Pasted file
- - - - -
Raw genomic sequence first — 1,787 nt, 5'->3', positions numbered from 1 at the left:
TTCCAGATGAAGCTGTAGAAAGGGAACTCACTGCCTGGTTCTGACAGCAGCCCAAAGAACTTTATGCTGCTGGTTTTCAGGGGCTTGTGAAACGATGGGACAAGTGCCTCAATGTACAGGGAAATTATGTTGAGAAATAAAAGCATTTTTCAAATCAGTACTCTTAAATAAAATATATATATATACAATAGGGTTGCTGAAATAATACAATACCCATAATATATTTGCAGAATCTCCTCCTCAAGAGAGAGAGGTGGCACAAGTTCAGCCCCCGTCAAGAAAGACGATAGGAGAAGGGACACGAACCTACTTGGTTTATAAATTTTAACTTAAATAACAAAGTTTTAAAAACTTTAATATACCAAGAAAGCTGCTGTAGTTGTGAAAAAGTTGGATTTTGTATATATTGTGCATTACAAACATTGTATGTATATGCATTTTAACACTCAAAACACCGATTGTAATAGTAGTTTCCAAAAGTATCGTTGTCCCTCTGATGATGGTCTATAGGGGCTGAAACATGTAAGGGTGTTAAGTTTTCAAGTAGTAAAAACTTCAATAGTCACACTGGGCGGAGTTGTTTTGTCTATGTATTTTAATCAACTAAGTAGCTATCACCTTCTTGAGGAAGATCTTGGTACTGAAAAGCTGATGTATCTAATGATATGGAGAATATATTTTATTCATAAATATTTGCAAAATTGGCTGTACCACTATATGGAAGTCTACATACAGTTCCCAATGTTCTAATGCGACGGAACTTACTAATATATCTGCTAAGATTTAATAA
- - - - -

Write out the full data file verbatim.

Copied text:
Raw genomic sequence first — 1,787 nt, 5'->3', positions numbered from 1 at the left:
TTCCAGATGAAGCTGTAGAAAGGGAACTCACTGCCTGGTTCTGACAGCAGCCCAAAGAACTTTATGCTGCTGGTTTTCAGGGGCTTGTGAAACGATGGGACAAGTGCCTCAATGTACAGGGAAATTATGTTGAGAAATAAAAGCATTTTTCAAATCAGTACTCTTAAATAAAATATATATATATACAATAGGGTTGCTGAAATAATACAATACCCATAATATATTTGCAGAATCTCCTCCTCAAGAGAGAGAGGTGGCACAAGTTCAGCCCCCGTCAAGAAAGACGATAGGAGAAGGGACACGAACCTACTTGGTTTATAAATTTTAACTTAAATAACAAAGTTTTAAAAACTTTAATATACCAAGAAAGCTGCTGTAGTTGTGAAAAAGTTGGATTTTGTATATATTGTGCATTACAAACATTGTATGTATATGCATTTTAACACTCAAAACACCGATTGTAATAGTAGTTTCCAAAAGTATCGTTGTCCCTCTGATGATGGTCTATAGGGGCTGAAACATGTAAGGGTGTTAAGTTTTCAAGTAGTAAAAACTTCAATAGTCACACTGGGCGGAGTTGTTTTGTCTATGTATTTTAATCAACTAAGTAGCTATCACCTTCTTGAGGAAGATCTTGGTACTGAAAAGCTGATGTATCTAATGATATGGAGAATATATTTTATTCATAAATATTTGCAAAATTGGCTGTACCACTATATGGAAGTCTACATACAGTTCCCAATGTTCTAATGCGACGGAACTTACTAATATATCTGCTAAGATTTAATAA